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Search and Rescue

About Us

NAS Lemoore Search and Rescue is a one of a kind rescue unit. With a team consisting of 4 MH-60S helicopters, 10 pilots, 10 Rescue aircrewmen and 4 SAR Medical Technicians (SMT’s) we are a premier Navy Search and Rescue unit.

Our pilots and aircrew are highly trained in both overwater and mountain rescue including helicopter rappel, hoist and high altitude mountain landings. We can conduct day or night operations and have night vision goggle capability.

Our primary mission is to be the first responder for the aircraft and personnel stationed at NAS Lemoore. Secondary to that, we also work closely with local agencies in order to be a responder to anyone in legitimate danger. SAR typically maintains either a 15, 30, or 60-minute alert posture in order to fulfill our mission.

 

Contacts:

For SAR Emergencies:

NAS Lemoore SAR Duty Officer
(559)-307-8187

For Training, Scheduling or Public Affairs Questions:
(559) 998-0980
 

Mail:
Commanding Officer
NAS Lemoore
ATTN: OPS/SAR Officer/N32
BLDG 300 Reeves Blvd

Hangar 4 Mod 3
Lemoore, CA 93246

 

New Check-In

Received orders to Lemoore SAR? Welcome to the team! You are joining a unique unit. Because of our alert status requirements, there are suggested guidelines for where you should live. Lemoore, Hanford, and limited areas of Visalia and Fresno allow you to fulfil those requirements. Base housing is also available. Additional credentials are required for you to gain access to the squadron - Pass and ID at the front gate can help. For information on our operations, duty standing schedules, and training please contact the unit at (559)-998-0980.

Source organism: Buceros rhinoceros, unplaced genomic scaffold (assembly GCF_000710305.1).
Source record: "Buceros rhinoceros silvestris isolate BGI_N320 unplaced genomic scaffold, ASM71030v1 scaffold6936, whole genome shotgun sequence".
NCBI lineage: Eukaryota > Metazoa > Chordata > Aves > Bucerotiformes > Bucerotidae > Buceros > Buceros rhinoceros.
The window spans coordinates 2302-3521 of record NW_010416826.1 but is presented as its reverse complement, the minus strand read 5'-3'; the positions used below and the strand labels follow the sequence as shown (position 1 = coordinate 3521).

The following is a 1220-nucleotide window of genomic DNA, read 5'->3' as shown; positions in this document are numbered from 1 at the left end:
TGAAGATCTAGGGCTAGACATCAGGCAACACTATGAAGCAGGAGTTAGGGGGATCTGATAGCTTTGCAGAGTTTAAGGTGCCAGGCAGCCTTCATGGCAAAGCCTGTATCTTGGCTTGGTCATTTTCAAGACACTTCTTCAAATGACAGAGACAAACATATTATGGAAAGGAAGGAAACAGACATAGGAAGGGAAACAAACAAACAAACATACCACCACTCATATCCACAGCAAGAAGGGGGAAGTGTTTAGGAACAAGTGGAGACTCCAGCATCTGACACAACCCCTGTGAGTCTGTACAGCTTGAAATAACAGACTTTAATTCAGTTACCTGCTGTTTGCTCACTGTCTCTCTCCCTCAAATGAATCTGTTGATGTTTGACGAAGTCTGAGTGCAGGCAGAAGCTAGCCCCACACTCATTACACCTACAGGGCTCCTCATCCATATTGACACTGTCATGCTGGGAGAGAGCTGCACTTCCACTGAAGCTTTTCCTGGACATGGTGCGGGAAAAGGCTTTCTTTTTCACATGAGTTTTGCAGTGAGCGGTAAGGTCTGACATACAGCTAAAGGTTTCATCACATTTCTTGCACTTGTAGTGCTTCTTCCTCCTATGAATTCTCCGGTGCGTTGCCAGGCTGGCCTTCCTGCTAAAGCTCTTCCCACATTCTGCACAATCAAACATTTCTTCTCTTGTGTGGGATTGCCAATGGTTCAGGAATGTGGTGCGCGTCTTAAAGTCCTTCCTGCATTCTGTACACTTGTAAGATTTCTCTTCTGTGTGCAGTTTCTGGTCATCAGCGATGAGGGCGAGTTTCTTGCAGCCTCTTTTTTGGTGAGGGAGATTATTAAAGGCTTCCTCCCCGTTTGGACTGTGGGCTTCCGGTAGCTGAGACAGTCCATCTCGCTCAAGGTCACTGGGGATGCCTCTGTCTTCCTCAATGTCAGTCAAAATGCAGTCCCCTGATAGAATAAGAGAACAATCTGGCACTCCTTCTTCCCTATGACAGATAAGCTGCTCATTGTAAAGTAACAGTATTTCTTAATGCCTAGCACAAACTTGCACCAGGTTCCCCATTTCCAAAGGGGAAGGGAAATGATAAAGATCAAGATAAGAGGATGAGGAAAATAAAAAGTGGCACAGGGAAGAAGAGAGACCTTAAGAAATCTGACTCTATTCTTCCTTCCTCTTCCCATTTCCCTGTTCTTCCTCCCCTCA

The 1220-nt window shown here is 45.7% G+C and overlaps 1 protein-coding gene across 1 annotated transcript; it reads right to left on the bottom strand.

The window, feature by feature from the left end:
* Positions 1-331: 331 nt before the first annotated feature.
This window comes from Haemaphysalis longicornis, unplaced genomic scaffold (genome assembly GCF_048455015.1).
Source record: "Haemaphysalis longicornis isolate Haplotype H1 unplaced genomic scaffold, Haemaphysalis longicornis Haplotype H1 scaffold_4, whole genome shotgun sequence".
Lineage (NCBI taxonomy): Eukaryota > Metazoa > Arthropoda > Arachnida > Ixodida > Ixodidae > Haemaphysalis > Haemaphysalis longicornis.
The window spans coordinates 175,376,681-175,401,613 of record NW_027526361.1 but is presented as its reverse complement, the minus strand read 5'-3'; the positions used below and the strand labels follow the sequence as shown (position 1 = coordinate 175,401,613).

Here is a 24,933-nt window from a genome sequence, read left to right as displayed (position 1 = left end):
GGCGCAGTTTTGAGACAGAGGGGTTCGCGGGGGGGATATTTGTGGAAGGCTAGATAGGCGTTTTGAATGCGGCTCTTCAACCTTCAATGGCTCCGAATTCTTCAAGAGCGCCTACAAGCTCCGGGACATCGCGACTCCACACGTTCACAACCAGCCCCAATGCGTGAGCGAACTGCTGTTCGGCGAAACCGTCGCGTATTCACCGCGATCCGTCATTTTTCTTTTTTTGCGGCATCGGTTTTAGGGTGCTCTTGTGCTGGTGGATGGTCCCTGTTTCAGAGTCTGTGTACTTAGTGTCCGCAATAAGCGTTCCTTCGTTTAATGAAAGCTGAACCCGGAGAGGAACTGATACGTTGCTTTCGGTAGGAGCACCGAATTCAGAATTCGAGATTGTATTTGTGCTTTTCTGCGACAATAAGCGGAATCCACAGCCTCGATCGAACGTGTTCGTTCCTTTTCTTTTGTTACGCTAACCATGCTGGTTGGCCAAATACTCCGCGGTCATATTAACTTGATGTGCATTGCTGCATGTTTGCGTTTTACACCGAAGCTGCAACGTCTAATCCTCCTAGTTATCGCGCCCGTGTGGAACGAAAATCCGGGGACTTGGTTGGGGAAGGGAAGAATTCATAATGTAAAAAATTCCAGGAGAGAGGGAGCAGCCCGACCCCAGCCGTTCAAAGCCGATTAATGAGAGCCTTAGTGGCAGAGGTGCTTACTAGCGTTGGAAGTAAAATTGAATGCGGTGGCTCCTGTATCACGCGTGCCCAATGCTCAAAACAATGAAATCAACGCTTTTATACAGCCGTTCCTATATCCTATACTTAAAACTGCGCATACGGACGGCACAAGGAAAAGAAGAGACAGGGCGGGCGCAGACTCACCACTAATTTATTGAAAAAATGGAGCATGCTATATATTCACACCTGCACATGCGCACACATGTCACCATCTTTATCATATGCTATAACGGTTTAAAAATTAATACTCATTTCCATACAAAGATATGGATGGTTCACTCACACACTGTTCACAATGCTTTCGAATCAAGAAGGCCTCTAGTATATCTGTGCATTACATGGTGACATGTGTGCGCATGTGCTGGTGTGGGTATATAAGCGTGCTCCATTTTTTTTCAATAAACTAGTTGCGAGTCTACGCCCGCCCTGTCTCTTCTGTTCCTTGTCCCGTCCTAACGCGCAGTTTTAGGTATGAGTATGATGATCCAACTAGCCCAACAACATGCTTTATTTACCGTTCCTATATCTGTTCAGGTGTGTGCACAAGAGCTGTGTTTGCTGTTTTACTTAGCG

Frequently Asked Questions (FAQ’s)

Who do we support?
o NAS Lemoore Tenant Commands
o US Coast Guard
o USAF Rescue Coordination Center (AFRCC)
o Local Sheriff Departments
o State & National Park Rangers
o Local Volunteer Organizations
o Anyone in Legitimate Danger (With C.O. Approval)


What information do you need from our agency to launch a mission?
We need to know as much information as you can provide including, if available, what agency is requesting assistance, the type of emergency, the situation, location/altitude, terrain, weather in the area, destination to take the victims, whether the emergency is life-threatening or not, and any other pertinent information. Patient information, if available, should also indicate if the patient has been treated or not, if he/she is stable, ambulatory or not, and severity of injuries sustained. The person answering the phone will get your number and call back after getting authorization to launch the helicopter at which time the alert will be sounded.

Of note, California Operation Emergency Services (Cal OES) coordinates all rescue requests in California and will require notification and authorization prior to launch.  For local agencies – you can call us and get a real time alert status at any time.

  
What GPS Lat/Long format is best?
Our aircraft computers input for Lat/Long is in the format:
dd mm.mm N / ddd mm.mm W (d=degrees, m=minutes, N=north, W=west) 


From time of request how long until crew gets the aircraft into the air?
It depends on our alert status. We stand a 30 minute alert 0700-2359 Monday-Friday and 1000-1800 Saturday and Sunday. We stand a 60 or 120 minute alert outside those times. The earlier you call us the quicker we can respond. Monday –Friday we are generally prepositioned in a different location until 1900 fulfilling our primary mission so alert times and authorization may vary.


How fast can you get to the scene?